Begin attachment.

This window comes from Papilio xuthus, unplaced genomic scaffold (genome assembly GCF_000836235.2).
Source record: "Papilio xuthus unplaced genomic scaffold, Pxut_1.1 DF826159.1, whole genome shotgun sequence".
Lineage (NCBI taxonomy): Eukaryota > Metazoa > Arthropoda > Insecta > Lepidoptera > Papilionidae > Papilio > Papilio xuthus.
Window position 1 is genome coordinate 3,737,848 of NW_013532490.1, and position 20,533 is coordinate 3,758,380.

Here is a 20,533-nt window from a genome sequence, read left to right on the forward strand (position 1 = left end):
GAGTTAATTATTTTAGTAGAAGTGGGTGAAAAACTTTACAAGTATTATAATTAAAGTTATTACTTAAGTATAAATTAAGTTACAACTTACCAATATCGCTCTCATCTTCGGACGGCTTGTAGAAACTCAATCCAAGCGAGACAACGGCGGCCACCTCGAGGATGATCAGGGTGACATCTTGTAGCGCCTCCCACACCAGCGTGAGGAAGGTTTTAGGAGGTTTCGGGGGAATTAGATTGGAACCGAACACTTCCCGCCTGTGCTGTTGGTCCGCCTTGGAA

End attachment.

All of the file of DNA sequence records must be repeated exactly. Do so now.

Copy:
This window comes from Papilio xuthus, unplaced genomic scaffold (genome assembly GCF_000836235.2).
Source record: "Papilio xuthus unplaced genomic scaffold, Pxut_1.1 DF826159.1, whole genome shotgun sequence".
Lineage (NCBI taxonomy): Eukaryota > Metazoa > Arthropoda > Insecta > Lepidoptera > Papilionidae > Papilio > Papilio xuthus.
Window position 1 is genome coordinate 3,737,848 of NW_013532490.1, and position 20,533 is coordinate 3,758,380.

Here is a 20,533-nt window from a genome sequence, read left to right on the forward strand (position 1 = left end):
GAGTTAATTATTTTAGTAGAAGTGGGTGAAAAACTTTACAAGTATTATAATTAAAGTTATTACTTAAGTATAAATTAAGTTACAACTTACCAATATCGCTCTCATCTTCGGACGGCTTGTAGAAACTCAATCCAAGCGAGACAACGGCGGCCACCTCGAGGATGATCAGGGTGACATCTTGTAGCGCCTCCCACACCAGCGTGAGGAAGGTTTTAGGAGGTTTCGGGGGAATTAGATTGGAACCGAACACTTCCCGCCTGTGCTGTTGGTCCGCCTTGGAA